Bipolar affects more people than you think. As many as one in 50 people will experience it at some stage in their life. Yet, despite this prevalence it's common for people to make inaccurate assumptions about the disorder.

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25

How my mental illness really went

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Assumptions often govern our understanding of the world and those around us. We guess what it's like to be rich and famous, or the impact of travelling a long, rocky road due to disability or misfortune.

Many people start their journey living with a mental illness with little practical knowledge of the long-term effect their symptoms may have. They may not understand the battles they'll need to fight just to leave the house, visit family, go to work, or attend treatment.

To understand how the reality of mental illness and how it differs from first impressions, we asked nine SANE Peer Ambassadors to share their experiences.

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What would you tell your younger self?

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Wouldn't it be nice to turn back the clock, travel back in time and give some frank advice to your younger self?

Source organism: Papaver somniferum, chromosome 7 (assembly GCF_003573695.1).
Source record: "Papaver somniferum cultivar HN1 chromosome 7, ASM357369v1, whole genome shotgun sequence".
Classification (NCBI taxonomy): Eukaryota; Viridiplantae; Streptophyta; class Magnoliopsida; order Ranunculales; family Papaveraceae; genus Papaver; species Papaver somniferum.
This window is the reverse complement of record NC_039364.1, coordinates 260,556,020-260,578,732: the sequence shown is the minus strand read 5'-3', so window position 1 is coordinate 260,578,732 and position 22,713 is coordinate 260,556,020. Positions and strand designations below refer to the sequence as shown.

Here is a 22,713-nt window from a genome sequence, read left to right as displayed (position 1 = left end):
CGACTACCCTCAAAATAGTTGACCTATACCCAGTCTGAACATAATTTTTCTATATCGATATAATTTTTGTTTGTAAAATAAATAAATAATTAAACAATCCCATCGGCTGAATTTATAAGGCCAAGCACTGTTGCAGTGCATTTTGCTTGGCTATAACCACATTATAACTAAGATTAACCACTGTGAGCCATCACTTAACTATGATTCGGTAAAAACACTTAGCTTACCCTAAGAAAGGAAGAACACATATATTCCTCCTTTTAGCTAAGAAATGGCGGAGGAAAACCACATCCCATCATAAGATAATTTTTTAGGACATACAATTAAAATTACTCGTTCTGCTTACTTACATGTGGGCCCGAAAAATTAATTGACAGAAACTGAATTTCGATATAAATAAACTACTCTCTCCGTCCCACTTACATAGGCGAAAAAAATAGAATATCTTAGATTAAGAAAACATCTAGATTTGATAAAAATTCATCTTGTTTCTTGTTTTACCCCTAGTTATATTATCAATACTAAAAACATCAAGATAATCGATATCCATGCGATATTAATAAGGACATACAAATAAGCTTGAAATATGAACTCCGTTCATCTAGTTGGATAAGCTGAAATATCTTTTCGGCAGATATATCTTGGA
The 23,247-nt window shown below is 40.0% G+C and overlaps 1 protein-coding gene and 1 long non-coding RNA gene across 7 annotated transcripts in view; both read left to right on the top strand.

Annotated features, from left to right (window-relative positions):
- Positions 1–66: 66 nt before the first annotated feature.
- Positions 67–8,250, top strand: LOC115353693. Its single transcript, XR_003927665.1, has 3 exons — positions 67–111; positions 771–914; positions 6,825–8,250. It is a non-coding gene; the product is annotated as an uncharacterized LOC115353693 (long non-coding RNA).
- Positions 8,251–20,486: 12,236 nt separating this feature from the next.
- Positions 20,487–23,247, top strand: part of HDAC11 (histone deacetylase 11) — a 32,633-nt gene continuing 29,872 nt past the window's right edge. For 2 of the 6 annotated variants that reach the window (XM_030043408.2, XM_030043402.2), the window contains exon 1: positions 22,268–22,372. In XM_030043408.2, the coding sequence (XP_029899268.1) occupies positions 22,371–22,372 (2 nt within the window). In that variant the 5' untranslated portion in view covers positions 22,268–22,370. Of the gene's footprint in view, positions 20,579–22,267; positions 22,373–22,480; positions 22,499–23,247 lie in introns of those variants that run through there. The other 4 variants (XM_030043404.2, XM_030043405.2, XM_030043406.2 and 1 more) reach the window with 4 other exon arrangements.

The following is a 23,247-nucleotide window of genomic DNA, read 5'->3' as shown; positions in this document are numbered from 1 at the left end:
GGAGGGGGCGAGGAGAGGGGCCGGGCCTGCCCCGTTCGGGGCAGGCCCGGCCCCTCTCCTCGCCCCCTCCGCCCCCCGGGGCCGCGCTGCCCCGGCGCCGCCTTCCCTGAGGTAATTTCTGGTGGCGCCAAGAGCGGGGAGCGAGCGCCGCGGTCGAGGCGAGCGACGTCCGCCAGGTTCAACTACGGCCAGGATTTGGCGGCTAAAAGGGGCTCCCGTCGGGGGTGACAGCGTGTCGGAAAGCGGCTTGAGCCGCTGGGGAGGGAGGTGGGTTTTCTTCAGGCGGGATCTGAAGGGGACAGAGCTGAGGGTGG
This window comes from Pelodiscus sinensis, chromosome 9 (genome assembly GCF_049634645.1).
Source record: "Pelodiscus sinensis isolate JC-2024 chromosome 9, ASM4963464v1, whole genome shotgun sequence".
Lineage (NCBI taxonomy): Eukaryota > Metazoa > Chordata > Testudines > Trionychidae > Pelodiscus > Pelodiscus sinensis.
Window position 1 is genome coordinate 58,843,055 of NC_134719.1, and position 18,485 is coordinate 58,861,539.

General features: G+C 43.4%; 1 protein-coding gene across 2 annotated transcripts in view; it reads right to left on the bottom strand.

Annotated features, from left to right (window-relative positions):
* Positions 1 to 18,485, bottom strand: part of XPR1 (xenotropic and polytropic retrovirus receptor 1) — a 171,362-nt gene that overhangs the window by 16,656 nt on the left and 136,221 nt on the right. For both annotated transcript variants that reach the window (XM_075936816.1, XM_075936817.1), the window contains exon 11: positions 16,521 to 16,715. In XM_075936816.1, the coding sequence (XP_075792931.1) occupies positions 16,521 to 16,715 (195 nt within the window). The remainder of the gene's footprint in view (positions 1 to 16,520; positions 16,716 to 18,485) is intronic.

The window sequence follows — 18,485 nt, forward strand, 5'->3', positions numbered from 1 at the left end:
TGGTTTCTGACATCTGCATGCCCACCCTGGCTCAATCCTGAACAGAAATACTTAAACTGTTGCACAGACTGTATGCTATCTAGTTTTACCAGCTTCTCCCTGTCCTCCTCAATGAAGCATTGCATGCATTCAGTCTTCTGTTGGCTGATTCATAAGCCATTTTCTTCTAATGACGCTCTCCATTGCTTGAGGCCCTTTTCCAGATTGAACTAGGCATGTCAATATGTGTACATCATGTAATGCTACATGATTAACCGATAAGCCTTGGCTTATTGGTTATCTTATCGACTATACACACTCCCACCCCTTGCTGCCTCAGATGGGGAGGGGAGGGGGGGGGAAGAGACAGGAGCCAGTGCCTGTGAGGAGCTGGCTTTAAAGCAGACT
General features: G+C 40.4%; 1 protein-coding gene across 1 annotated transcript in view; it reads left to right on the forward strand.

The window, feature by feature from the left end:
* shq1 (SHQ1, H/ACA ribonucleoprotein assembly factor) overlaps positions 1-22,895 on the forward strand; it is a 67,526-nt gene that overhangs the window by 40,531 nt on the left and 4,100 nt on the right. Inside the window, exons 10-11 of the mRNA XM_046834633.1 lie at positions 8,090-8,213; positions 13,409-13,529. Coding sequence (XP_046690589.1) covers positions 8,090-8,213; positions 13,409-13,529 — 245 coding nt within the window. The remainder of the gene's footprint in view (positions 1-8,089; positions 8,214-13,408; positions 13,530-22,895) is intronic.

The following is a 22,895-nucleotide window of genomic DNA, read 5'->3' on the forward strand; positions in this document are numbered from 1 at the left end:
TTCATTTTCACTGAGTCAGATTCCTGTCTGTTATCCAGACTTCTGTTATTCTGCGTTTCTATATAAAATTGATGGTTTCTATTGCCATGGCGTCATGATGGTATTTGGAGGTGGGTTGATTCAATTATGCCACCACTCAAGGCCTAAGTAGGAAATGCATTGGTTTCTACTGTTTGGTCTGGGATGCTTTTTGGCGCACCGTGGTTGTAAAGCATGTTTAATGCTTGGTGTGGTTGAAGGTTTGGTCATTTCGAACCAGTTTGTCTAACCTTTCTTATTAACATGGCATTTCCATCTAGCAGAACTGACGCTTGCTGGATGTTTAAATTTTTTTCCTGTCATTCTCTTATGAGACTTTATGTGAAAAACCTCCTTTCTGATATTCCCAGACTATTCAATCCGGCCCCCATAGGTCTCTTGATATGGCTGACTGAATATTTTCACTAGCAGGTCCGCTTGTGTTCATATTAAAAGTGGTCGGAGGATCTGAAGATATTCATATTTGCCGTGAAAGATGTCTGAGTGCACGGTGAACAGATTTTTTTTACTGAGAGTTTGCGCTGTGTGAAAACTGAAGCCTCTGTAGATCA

We asked 11 SANE Peer Ambassadors what they'd tell their younger self to help them through their mental health journey. They said...

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I knew I needed help when . . .

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How do people know when something's not right and they should seek psychological help?

Are there common warning signs that suggest oncoming symptoms of mental illness?

The answer is yes, but sadly the signs aren't always obvious to the person experiencing them. Many people say it's easier to recognise the symptoms in hindsight.

To help you identify the warning signs, we asked ten SANE Peer Ambassadors to share how they knew they needed help.

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Five things people get wrong about anxiety and depression

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Around three million Australians are affected by anxiety or depression.

It's a mental health issue that should be familiar to many. It may be a parent, sibling, spouse or friend, but someone you know will have experienced anxiety or depression at some stage in their life.

Yet, despite the prevalence and improved understanding, people living with anxiety or depression often experience stigma and misunderstanding. A laugh. A snide comment. A generalisation. No matter the malice, stigma hurts and can stop people from seeking help.

To help break down the stigma we asked five SANE Peer Ambassadors to list what people get wrong, and what they wished people knew about anxiety and depression.